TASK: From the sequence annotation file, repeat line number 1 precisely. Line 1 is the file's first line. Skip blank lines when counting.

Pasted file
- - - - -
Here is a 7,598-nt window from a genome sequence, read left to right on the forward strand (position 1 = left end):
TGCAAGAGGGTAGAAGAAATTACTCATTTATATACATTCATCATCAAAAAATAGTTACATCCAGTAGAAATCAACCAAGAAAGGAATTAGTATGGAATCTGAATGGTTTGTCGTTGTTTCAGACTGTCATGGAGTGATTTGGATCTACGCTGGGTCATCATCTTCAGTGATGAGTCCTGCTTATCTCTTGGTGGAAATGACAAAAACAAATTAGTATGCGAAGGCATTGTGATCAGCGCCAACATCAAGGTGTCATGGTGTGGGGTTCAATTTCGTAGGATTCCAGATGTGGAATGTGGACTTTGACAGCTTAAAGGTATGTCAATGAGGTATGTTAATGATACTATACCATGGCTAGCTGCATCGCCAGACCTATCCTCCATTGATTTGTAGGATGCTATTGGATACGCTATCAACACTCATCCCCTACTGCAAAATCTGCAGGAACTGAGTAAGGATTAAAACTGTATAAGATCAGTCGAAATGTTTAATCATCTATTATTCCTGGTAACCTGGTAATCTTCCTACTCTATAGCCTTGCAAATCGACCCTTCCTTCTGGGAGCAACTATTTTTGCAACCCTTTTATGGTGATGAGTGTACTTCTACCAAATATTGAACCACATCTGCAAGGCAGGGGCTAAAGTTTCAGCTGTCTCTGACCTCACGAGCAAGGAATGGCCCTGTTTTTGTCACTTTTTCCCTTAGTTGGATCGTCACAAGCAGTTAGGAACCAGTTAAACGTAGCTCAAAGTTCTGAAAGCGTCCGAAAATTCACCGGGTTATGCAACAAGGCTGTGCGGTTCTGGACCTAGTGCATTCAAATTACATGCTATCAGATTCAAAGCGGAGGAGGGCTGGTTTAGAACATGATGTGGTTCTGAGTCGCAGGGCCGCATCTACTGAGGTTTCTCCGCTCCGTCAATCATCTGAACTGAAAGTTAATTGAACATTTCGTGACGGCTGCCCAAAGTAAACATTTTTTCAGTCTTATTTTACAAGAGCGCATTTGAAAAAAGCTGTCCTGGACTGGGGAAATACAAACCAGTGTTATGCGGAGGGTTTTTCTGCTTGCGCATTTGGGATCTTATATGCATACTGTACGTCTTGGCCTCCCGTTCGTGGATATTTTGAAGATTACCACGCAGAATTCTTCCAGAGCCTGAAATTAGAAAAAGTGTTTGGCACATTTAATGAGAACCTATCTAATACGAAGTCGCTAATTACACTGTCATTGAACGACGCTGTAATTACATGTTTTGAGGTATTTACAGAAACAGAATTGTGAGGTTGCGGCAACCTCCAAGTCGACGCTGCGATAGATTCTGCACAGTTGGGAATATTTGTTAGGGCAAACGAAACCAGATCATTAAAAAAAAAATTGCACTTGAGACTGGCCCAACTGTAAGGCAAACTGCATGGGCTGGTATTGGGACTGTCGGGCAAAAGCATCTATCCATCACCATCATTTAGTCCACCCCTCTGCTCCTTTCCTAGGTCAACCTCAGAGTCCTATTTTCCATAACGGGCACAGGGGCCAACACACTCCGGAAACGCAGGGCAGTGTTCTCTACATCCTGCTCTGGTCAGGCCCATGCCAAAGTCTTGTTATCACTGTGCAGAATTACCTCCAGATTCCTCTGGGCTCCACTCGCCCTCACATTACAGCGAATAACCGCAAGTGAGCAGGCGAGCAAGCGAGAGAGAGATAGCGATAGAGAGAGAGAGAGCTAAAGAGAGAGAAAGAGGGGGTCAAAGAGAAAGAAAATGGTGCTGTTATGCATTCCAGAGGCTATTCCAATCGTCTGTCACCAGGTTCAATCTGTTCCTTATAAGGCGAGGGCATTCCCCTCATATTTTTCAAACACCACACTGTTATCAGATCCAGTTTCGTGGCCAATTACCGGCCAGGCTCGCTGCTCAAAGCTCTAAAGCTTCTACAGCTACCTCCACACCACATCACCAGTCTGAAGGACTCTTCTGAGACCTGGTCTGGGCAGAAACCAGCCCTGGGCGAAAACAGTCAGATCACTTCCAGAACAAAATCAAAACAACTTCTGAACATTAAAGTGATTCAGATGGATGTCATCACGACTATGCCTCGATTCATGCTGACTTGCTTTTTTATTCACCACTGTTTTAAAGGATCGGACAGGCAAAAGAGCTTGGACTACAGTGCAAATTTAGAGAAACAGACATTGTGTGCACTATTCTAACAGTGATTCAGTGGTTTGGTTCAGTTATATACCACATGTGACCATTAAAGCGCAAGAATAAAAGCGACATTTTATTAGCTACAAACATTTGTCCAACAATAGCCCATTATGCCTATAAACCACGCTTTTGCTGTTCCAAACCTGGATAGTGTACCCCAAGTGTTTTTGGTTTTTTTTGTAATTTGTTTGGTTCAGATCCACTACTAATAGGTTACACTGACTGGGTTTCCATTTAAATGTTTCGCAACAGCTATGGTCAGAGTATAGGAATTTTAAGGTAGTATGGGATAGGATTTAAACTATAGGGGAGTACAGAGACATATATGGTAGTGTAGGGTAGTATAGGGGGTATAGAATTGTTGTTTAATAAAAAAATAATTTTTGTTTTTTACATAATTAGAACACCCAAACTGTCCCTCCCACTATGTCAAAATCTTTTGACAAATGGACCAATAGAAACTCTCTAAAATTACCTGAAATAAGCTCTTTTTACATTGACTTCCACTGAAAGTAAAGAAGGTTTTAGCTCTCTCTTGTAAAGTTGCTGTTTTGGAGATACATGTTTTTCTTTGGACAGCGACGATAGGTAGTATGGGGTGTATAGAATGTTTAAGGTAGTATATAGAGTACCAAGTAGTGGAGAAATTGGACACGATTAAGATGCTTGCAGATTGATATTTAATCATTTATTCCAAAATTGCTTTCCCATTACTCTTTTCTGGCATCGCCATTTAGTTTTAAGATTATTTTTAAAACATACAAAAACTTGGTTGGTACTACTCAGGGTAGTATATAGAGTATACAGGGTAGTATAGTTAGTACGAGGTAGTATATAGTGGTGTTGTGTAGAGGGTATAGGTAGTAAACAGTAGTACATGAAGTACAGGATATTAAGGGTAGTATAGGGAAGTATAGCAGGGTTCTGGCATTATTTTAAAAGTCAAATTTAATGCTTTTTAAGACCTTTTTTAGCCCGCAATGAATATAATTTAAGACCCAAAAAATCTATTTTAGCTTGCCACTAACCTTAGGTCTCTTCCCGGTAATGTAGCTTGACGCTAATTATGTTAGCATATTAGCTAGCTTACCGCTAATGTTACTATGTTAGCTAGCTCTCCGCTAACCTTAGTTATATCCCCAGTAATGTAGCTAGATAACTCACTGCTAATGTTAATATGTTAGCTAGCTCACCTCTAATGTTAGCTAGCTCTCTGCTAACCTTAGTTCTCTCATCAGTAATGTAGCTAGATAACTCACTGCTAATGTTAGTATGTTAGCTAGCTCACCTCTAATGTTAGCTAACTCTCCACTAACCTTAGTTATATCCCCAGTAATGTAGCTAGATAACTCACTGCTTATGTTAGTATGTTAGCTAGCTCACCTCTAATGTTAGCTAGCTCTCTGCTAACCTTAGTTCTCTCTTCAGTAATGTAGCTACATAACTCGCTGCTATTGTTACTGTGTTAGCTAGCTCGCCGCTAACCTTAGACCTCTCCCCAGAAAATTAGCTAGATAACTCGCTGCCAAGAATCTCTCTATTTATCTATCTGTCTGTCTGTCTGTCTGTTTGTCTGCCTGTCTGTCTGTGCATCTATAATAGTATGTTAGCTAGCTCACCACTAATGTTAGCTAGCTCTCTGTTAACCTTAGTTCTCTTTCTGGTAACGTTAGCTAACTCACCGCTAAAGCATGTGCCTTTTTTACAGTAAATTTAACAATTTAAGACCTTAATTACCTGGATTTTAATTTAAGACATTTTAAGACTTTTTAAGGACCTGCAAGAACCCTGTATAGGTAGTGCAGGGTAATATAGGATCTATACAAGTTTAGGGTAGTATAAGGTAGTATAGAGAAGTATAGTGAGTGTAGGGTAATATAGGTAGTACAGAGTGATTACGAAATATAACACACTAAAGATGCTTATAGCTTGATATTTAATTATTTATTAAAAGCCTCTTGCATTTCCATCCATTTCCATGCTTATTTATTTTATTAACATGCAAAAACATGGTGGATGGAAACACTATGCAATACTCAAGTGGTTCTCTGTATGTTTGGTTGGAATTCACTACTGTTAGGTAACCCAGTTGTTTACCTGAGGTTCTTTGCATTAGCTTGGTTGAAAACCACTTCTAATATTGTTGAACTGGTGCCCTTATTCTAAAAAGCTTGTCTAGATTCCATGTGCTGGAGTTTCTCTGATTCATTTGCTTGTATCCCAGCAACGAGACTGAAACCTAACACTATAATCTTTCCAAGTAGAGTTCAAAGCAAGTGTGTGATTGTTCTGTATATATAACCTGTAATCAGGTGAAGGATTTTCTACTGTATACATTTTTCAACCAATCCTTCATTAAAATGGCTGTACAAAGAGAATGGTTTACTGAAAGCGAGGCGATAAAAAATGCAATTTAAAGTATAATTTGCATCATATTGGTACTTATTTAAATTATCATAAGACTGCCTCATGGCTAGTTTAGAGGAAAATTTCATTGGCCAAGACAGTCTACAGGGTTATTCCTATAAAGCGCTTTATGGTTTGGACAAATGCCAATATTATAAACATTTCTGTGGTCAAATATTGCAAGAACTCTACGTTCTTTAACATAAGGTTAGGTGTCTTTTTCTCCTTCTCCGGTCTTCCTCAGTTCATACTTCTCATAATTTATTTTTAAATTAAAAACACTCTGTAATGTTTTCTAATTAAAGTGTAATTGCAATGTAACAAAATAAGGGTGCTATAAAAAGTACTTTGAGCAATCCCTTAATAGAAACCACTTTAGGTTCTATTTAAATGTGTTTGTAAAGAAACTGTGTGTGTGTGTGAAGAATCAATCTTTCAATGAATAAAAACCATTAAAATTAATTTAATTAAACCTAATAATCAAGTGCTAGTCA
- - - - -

Here is a 7,598-nt window from a genome sequence, read left to right on the forward strand (position 1 = left end):